Worth the Wait

Worth the Wait

by Alannah Hurley

made a decision to choose abstinence for my life and I stayed true to that commitment. When I was 15 years old, I made a decision that I wanted to save sex for one man only and that was my future husband. Choosing abstinence was one of the best decisions I ever made in my life. It kept me free from any risk of STDs or an unplanned pregnancy. It also kept my heart from being broken after bonding with someone by having sex then breaking up. My decision also enabled me to achieve my goals, have healthy relationships, and have a lot of fun just being young. In relationships, I was able to relax and have fun and really get to know the person for who they were without sex becoming the focus in my relationships. I also had a confidence that the person I was dating liked me for who I was, not just for what I could give him.

Last year I got married to the man I’d been waiting for and it was amazing to find out that he had waited for me too! I know that waiting for sex can be hard, but I promise you if you choose to wait you will never regret that decision. When you get married, you will be able to experience the best sex ever. After all, “The best things in life are worth waiting for.”Jenny – 27 years old

Abstinence is more prevalent now among Millennials than it was for those raised in the 1960’s, 1970’s, and 1980’s. “The number of young adults born in the 1990s who report they are not having sex is more than twice as high as it was for the Baby Boomer generation, a sign they have learned from the fallout of the sexual revolution. The study found that 15 percent of Millenials aged 20-24 said they had not had sex since age 18, more than those born in the late 1960s (six percent), 1970s (11 percent) or 1980s (12 percent). That is lower than their fellow Millenials born in the previous decade.”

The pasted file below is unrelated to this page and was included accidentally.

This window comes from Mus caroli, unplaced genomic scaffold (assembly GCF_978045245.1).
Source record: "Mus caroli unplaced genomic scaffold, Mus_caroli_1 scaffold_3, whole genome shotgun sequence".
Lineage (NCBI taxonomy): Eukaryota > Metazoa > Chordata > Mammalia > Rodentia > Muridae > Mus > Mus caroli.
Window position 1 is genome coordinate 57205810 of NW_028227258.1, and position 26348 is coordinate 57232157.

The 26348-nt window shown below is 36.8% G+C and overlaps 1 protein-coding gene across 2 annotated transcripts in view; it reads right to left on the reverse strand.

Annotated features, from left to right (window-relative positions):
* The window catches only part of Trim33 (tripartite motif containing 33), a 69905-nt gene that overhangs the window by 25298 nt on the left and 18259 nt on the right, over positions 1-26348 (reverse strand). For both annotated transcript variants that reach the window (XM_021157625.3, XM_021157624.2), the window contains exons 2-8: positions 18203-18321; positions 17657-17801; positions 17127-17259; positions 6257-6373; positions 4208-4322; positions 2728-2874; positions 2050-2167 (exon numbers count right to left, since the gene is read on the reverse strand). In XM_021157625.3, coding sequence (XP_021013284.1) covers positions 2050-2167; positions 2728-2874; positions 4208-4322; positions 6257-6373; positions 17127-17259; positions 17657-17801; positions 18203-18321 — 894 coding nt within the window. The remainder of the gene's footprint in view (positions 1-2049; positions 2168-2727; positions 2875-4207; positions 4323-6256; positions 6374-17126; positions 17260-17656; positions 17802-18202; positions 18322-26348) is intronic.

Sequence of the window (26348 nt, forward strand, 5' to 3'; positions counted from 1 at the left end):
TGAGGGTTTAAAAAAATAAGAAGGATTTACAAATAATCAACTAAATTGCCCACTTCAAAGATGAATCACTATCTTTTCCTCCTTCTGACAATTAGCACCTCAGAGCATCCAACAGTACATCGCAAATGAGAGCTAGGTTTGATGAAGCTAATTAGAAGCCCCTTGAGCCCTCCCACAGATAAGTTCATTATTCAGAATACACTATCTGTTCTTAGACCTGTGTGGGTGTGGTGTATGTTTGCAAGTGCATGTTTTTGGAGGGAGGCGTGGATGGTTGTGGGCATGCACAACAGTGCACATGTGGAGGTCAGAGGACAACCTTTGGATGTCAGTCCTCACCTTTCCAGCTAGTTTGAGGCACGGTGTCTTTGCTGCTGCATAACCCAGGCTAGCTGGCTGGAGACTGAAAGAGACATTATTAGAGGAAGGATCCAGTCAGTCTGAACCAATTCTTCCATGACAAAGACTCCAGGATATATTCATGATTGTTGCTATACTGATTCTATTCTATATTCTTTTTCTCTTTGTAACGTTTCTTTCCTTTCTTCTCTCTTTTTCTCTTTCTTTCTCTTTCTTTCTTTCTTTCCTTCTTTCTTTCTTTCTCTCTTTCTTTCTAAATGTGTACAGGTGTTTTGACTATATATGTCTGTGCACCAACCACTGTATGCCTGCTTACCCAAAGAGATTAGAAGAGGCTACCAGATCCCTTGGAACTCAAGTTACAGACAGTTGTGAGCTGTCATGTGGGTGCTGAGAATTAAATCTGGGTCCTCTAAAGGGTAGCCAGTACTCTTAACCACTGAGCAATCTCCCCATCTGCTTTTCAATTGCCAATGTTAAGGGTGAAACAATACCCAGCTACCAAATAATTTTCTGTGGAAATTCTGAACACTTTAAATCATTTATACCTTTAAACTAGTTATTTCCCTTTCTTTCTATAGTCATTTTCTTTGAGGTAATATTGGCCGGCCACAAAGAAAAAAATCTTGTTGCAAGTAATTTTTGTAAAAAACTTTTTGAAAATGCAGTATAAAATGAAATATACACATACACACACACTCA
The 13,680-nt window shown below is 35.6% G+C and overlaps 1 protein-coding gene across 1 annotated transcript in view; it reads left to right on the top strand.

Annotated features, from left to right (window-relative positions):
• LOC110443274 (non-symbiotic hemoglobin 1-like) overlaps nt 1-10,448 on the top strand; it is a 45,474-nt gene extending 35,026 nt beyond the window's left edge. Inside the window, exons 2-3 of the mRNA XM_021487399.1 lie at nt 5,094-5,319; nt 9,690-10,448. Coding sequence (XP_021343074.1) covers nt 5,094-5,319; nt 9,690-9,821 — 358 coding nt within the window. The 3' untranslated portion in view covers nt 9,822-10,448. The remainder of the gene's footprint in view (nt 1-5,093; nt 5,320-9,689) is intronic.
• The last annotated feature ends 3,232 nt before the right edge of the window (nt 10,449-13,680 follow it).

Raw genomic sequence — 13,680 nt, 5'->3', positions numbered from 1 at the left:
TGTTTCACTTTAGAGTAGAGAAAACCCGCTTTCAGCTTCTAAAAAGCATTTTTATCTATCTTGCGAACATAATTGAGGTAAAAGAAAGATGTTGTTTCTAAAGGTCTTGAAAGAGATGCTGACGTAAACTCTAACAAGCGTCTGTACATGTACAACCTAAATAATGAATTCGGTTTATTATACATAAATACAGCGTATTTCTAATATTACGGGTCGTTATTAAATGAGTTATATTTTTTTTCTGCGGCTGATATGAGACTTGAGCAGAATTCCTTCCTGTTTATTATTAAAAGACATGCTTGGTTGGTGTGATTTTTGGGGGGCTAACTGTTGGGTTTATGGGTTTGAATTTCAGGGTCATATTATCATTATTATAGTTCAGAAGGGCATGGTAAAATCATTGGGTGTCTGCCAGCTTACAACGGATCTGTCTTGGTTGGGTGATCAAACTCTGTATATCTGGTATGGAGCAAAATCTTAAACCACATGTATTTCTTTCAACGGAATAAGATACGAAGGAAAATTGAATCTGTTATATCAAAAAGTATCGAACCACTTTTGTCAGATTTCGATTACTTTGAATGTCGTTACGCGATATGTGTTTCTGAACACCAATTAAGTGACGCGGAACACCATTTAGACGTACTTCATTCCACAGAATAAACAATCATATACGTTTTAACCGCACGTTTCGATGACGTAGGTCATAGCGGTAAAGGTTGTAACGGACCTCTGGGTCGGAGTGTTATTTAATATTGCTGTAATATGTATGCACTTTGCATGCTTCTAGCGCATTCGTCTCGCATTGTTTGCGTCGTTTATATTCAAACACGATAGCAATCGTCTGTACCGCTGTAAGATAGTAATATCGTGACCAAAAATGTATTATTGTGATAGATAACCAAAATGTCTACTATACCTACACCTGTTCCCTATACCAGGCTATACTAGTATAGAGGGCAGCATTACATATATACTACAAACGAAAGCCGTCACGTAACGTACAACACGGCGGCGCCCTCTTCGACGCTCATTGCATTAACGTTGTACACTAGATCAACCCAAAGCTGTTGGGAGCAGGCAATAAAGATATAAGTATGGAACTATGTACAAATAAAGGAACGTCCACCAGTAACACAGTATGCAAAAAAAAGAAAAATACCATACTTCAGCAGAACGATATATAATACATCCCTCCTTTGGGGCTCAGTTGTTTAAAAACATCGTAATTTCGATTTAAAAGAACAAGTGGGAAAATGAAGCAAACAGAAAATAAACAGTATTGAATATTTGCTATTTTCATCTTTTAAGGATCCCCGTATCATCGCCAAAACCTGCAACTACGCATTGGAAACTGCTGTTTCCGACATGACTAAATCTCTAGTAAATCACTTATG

As exciting as this is, sexual activity is obviously still happening among teenagers today and it is negatively affecting their physical and emotional health. Valerie Huber, president and CEO of Ascend, states, “The teen years are a critical developmental stage in their lives. The US Centers for Disease Control and Prevention (CDC) considers teen sex to be a risk behavior. We agree. The social science research confirms that when teens wait for sex, ideally until marriage, they are more likely to thrive in a variety of ways.”

Dr. Meg Meeker – US pediatrician, mother and best-selling author of six books – proclaims, “Teenagers don’t have the psychological or cognitive maturity to handle sex, regardless of what adults in our culture say. And they certainly can’t handle sex with multiple partners.”

The act of abstinence takes a lot of self-control (one of the many benefits that can come from it), so if your teen is going to abstain from sexual activity (an activity that teens are often heavily pressured into), then they’re going to need to be given strong reasoning’s behind why they shouldn’t participate in sexual behavior at such an early age.

Teach your teen that by abstaining from sexual activities they are:

  1. Accomplishing a goal. Setting and accomplishing goals can help teens to develop motivation, responsibility, a sense of purpose, and focus.
  2. Reducing the emotional and psychological challenges that can come from relationships involving sexual activity.
  3. Reducing their risk of contracting a sexually transmitted disease or infection. We now have 35 known STDs. In 1960, we only had two.
  4. Lowering their risk of unplanned pregnancy by 100%.
  5. Gaining an understanding that real and lasting relationships should be built on more than sex or touching. They should be built on love, appreciation, and the ability to trust, rely, and commit to, one another before touching even begins. Author John Van Epp, PHD, has written an incredibly informative book called How to Avoid Falling in Love with a Jerk, that teaches more on this subject.

Dr. Meeker declares that “simply talking to your child about “safe sex” (a phrase that even the CDC won’t use anymore) is not enough. It’s your job as your son or daughter’s parent to help set them up for a lifelong, monogamous relationship and to get them there as emotionally unscathed as possible; not to simply cross your fingers and hope your child doesn’t get one of the over 35 STDs.

Do more than teach your child about the physical harm that can result from sex. Talk to them about their feelings and make sure they understand the emotional and mental connection that sex has. You need to be the person to tell your child this and know that they want to hear what you have to say. Work very hard to protect their hearts and minds as much as their bodies because trust me, nobody else is going to help teach them what you will.”

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